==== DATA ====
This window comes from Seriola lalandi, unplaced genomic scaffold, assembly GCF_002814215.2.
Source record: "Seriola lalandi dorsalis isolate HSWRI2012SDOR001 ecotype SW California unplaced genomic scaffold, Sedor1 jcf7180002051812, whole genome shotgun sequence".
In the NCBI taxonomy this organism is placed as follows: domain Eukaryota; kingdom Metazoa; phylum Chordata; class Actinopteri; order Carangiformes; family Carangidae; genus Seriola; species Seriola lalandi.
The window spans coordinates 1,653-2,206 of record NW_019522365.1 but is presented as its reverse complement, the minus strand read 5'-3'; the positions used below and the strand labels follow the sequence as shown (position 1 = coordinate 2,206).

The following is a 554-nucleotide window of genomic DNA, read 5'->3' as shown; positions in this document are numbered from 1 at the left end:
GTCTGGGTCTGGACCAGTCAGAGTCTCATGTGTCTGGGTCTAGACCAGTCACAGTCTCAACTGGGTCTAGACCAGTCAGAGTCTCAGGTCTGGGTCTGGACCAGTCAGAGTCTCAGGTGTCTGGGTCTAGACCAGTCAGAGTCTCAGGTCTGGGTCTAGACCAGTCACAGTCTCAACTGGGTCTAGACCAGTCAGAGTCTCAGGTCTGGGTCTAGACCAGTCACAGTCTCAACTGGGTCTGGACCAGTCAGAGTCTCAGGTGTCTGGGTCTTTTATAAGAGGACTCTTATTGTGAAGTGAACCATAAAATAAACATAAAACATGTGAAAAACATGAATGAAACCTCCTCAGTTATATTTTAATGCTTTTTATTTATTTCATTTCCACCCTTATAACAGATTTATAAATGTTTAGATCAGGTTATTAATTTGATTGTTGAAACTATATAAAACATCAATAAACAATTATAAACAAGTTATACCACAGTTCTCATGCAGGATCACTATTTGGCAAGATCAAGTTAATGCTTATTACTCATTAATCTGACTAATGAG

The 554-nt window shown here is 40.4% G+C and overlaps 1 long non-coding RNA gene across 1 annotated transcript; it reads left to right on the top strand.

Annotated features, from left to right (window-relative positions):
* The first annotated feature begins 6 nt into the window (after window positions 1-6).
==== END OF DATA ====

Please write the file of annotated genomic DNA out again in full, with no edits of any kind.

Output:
This window comes from Seriola lalandi, unplaced genomic scaffold, assembly GCF_002814215.2.
Source record: "Seriola lalandi dorsalis isolate HSWRI2012SDOR001 ecotype SW California unplaced genomic scaffold, Sedor1 jcf7180002051812, whole genome shotgun sequence".
In the NCBI taxonomy this organism is placed as follows: domain Eukaryota; kingdom Metazoa; phylum Chordata; class Actinopteri; order Carangiformes; family Carangidae; genus Seriola; species Seriola lalandi.
The window spans coordinates 1,653-2,206 of record NW_019522365.1 but is presented as its reverse complement, the minus strand read 5'-3'; the positions used below and the strand labels follow the sequence as shown (position 1 = coordinate 2,206).

The following is a 554-nucleotide window of genomic DNA, read 5'->3' as shown; positions in this document are numbered from 1 at the left end:
GTCTGGGTCTGGACCAGTCAGAGTCTCATGTGTCTGGGTCTAGACCAGTCACAGTCTCAACTGGGTCTAGACCAGTCAGAGTCTCAGGTCTGGGTCTGGACCAGTCAGAGTCTCAGGTGTCTGGGTCTAGACCAGTCAGAGTCTCAGGTCTGGGTCTAGACCAGTCACAGTCTCAACTGGGTCTAGACCAGTCAGAGTCTCAGGTCTGGGTCTAGACCAGTCACAGTCTCAACTGGGTCTGGACCAGTCAGAGTCTCAGGTGTCTGGGTCTTTTATAAGAGGACTCTTATTGTGAAGTGAACCATAAAATAAACATAAAACATGTGAAAAACATGAATGAAACCTCCTCAGTTATATTTTAATGCTTTTTATTTATTTCATTTCCACCCTTATAACAGATTTATAAATGTTTAGATCAGGTTATTAATTTGATTGTTGAAACTATATAAAACATCAATAAACAATTATAAACAAGTTATACCACAGTTCTCATGCAGGATCACTATTTGGCAAGATCAAGTTAATGCTTATTACTCATTAATCTGACTAATGAG

The 554-nt window shown here is 40.4% G+C and overlaps 1 long non-coding RNA gene across 1 annotated transcript; it reads left to right on the top strand.

Annotated features, from left to right (window-relative positions):
* The first annotated feature begins 6 nt into the window (after window positions 1-6).